Many metals exhibit genotoxic and/or carcinogenic effects. These toxic metals can be found ubiquitously – in drinking water, food, air, general use products, in everyday and occupational settings. Exposure to such carcinogenic metals can result in serious health disorders, including cancer. Arsenic, cadmium, chromium, nickel, and their compounds have already been recognized as carcinogens by the International Agency for Research on Cancer. This review summarizes a wide range of epigenetic mechanisms contributing to carcinogenesis induced by these metals, primarily including, but not limited to, DNA methylation, miRNA regulation, and histone posttranslational modifications. The mechanisms are described and discussed both from a metal-centric and a mechanism-centric standpoint. The review takes a broad perspective, putting the mechanisms in the context of real-life exposure, and aims to assist in guiding future research, particularly with respect to the assessment and control of exposure to carcinogenic metals and novel therapy development.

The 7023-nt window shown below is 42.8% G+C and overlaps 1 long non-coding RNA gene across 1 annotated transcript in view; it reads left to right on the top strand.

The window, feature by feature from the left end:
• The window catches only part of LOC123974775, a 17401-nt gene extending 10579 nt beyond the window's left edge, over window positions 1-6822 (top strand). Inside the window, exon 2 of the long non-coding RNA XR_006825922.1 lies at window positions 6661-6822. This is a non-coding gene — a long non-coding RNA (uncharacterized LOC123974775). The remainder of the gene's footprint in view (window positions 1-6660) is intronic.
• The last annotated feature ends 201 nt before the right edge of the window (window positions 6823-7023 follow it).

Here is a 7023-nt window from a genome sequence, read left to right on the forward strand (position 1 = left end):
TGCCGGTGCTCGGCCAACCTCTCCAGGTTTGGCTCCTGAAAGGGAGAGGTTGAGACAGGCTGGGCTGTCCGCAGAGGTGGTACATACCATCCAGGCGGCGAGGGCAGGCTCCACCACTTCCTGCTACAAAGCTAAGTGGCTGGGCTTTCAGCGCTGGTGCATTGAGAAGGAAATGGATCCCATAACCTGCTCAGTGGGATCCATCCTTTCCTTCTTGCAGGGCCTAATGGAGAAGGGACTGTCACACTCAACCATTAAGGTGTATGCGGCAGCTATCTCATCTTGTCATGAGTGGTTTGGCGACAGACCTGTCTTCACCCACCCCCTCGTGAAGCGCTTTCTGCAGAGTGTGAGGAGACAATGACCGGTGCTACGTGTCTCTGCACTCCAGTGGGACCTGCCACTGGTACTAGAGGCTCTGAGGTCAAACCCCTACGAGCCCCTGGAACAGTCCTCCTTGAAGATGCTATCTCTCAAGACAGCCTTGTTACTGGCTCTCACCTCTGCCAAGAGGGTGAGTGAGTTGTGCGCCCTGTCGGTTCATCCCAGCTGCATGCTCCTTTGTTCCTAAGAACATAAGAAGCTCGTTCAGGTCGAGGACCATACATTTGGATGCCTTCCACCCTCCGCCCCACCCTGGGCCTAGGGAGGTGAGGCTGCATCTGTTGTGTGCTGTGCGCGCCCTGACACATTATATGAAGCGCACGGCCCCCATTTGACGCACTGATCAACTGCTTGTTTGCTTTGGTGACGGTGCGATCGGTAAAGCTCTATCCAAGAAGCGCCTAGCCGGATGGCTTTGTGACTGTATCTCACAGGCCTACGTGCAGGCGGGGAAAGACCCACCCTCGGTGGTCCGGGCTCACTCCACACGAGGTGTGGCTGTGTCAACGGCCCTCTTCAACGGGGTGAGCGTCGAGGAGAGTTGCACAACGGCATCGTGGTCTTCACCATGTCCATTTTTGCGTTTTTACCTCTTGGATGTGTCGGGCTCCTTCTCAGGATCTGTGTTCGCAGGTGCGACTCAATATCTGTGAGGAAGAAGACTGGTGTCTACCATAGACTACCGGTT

- DNA methylation
- Histone modification